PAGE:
Second, identify ten things that annoy you about your partner. For each, explore: (a) What is your reaction to your partner's behavior? (b) How do you provoke that behavior?
Next, describe five painful situations that have occurred in your relationship: (a) What were the consequences for you? (b) What was your responsibility in each situation?(c) What keeps the situation alive for you (what is the pay-off in the present)? Examples are illusion of control, getting a charge from the anger, not having to face your own fear of intimacy, etc.
Finally, describe ten positive characteristics of your partner and the effect of each on your relationship. Reflect on how you might integrate more gratitude into your relationship and into your life.

Thursday, January 12, 2017

The Enneagram: A Compelling Vision

Susan Olesek's TED talk on behalf of the Enneagram Prison Project (EPP), Both Sides of the Bars, is the most compelling Enneagram presentation I've ever seen, for her own transparency, for her clarity and vision, for her compelling examples, for her intelligent presentation, and most of all for the power of her presence. This is the finest example of how life-changing the Enneagram can be in the hands of someone on an authentic spiritual journey.

Saturday, December 3, 2016

Loop the Loop

What do I mean by a "systems approach" to relationships? An analogy is our natural environment, where we easily understand two key principles. 
A stable environment tends to maintain stability (homeostasis). For example, when sunlight is plentiful and atmospheric temperature climbs, phytoplankton on the ocean's surface thrive and produce more dimethyl sulfide (DMS); the DMS molecules in turn increase cloud condensation, and the increasing number of clouds lowers the temperature of the atmosphere. 

Changes in one part of the environment will affect others parts. Think of what happened with the introduction of kudzu, jokingly referred to as "the vine that ate the South." Kudzu was brought to the U.S. from China in an effort to control erosion, but these non-native vines spread rapidly and killed many trees by shading them with leaves.
Those who introduced kudzu to a non-native environment were using what's referred to as "single-loop learning": Hey, this plant grows quickly and would stabilize some ground that's eroding. Let's try it! "Double-loop learning" would have been to consider that basic assumption in light of a bigger picture, the environment into which the kudzu would grow, whether or not it would have natural boundaries or constraints similar to those in its natural environment.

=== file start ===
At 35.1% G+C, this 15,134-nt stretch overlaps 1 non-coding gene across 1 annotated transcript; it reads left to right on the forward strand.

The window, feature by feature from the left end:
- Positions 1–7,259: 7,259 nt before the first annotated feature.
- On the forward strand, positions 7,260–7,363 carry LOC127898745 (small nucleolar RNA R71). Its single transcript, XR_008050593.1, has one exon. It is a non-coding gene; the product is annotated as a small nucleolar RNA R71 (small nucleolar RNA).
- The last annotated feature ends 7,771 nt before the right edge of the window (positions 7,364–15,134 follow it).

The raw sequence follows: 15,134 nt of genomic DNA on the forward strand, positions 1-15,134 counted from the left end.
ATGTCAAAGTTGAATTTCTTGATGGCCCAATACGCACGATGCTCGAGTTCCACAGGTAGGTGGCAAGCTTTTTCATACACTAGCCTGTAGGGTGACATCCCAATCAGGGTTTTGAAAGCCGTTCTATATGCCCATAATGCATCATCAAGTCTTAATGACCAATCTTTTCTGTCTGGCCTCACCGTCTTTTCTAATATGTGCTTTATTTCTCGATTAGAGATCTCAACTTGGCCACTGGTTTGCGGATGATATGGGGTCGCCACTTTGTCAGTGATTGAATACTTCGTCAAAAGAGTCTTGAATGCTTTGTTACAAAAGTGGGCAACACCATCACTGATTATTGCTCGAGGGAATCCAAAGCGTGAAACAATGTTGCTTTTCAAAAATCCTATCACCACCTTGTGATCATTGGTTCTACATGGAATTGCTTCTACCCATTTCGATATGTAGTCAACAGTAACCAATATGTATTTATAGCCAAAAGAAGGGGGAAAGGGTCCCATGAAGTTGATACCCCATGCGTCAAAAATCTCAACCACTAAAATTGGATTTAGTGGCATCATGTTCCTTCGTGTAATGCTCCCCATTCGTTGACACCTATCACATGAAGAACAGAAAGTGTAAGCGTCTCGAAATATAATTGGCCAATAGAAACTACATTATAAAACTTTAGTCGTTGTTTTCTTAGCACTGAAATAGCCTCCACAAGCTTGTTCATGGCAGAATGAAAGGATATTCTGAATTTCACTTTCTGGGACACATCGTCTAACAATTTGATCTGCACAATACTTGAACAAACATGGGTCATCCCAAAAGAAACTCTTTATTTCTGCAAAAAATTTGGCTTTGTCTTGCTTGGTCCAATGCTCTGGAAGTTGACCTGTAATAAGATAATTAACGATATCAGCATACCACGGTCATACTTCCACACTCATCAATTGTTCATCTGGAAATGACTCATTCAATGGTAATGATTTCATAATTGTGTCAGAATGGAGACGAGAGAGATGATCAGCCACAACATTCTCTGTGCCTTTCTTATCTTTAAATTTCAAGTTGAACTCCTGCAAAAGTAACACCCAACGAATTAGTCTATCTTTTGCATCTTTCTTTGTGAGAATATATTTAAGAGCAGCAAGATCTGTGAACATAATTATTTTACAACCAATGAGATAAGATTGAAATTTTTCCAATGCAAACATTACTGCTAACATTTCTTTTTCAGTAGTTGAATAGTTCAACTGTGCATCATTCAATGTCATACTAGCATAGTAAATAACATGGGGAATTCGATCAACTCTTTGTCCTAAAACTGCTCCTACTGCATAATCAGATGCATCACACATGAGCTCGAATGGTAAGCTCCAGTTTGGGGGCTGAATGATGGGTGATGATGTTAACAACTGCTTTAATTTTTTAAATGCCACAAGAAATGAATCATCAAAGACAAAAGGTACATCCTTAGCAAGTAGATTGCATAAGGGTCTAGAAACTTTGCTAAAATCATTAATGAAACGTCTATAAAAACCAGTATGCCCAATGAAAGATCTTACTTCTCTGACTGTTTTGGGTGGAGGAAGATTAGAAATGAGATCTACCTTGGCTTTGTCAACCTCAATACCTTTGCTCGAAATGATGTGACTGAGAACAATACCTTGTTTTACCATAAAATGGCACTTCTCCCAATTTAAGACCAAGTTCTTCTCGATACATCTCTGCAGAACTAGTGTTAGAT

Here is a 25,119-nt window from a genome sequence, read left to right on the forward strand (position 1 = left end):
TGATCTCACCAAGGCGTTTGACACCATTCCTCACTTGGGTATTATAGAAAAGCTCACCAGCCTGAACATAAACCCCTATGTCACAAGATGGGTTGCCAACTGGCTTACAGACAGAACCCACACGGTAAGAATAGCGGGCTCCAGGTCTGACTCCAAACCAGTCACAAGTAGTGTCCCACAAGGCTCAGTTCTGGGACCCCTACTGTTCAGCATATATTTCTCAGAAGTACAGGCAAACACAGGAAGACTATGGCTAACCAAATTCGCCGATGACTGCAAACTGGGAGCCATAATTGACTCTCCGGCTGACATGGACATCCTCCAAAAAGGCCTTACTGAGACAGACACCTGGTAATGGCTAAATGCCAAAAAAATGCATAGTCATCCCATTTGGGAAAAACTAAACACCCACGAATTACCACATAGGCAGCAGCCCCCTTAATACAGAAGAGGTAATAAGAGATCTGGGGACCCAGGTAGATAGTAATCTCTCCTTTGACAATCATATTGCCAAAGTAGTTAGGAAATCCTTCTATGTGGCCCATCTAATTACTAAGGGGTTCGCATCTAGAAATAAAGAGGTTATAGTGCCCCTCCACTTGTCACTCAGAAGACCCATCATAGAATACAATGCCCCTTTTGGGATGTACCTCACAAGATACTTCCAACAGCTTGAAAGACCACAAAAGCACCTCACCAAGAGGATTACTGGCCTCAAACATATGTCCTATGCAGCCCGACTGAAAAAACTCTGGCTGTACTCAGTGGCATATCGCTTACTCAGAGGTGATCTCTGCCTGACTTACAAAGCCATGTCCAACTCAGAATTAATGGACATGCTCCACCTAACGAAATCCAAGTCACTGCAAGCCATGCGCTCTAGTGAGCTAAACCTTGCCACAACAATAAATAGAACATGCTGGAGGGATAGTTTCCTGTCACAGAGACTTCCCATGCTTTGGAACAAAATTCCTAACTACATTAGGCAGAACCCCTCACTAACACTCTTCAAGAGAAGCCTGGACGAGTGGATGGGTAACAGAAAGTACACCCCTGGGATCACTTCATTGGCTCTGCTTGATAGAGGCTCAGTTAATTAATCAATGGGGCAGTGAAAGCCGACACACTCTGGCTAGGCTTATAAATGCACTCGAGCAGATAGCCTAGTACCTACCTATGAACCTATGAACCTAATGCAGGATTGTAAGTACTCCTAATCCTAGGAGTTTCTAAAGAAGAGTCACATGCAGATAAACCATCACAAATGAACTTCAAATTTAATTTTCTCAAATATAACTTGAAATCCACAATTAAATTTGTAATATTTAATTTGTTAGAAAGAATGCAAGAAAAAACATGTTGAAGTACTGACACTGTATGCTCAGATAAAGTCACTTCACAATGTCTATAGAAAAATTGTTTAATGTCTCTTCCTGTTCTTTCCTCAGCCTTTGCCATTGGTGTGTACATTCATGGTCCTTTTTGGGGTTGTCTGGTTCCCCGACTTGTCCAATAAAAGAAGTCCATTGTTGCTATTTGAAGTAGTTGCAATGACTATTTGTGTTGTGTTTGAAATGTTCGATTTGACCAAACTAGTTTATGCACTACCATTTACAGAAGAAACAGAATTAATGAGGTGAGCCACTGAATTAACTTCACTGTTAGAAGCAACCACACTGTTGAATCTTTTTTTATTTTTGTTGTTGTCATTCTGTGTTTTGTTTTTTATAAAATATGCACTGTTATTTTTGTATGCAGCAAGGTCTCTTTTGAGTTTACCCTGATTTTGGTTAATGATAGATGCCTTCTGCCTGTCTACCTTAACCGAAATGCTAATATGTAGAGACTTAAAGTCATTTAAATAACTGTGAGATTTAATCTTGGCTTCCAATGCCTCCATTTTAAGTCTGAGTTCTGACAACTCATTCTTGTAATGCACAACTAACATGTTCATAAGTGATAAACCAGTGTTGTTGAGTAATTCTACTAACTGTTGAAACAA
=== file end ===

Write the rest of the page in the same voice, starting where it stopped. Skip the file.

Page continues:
You can use the same principles in your relationships:
What do you do that continues to maintain homeostasis, even when you don't like the results? If your spouse expects you to manage the finances, for example, and you'd rather not, do you grouse as you balance the checkbook, or do you step back and ask Wait a minute, why does this keep happening even though I complain? Clearly my grousing isn't changing anything.

What have you introduced into a key relationship, thinking it would have a positive result, only to find it made things worse? For example, one of the Love Languages is "acts of service." I have a client who wanted more intimacy with her partner, and kept doing little things for him that showed her love. Instead, he withdrew more and more, interpreting these acts as implicit criticism that he couldn't do those things for himself. His Love Language is "words." All she needed to do was tell him what she loves about him, but until they stepped back and examined their assumptions about "love," her attempts to fix the problem were only making it worse.

What's Good Enough?

Several of my clients have been looking at their marriages lately, for a variety of reasons. One couple -- while their marriage is already more than good enough -- wanted some fine-tuning and gave rave reviews of a workshop I recommended with Drs. John and Julie Gottman in Seattle, "The Art and Science of Love." 

With a client who wants to refresh her marriage, we began exploring "what's good enough?" I learned about this concept from Carolyn Bartlett, who uses it in
The Enneagram Field Guide. Initially coined by psychoanalyst D.W. Winnicott, "good enough" describes a nurturing relationship that provides the basic safety, love, mirroring, and containment needed by a developing child. It's also a template for effective therapy. And we can easily extend it to effective partnering in adult relationships.

Interestingly, healthy "containment" is not restrictive. Quite the opposite: the term refers to an emotional, mental, and spiritual space where both partners are available, expansive, and secure; where both feel calm and safe; where each can experience and express perspectives and emotions -- with the expectation of support and comfort, and without fear of judgment or rejection.

Clearly, this definition of "good enough" does not mean compromising or lowering standards. It simply recognizes the fact that no human being and no partnership of any kind is or has to be perfect. And it inspires open communication to make sure each partner's needs are being met.

In "Bad Relationships: Change your Role and the Rules of Engagement," Dr. Tara J. Palmatier quotes Gottman's "Four Horsemen of the Apocalypse:" criticism, contempt, defensiveness, and stonewalling. Palmatier suggests two scenarios that can have "mutually satisfying, long-term relationship outcomes" (the remaining eight are "either 'get out now' or 'live a life of resignation' outcomes"). In response to your concerns, your partner could:

  1. Hear what you say, be accountable, respect your feelings, and actively try to change.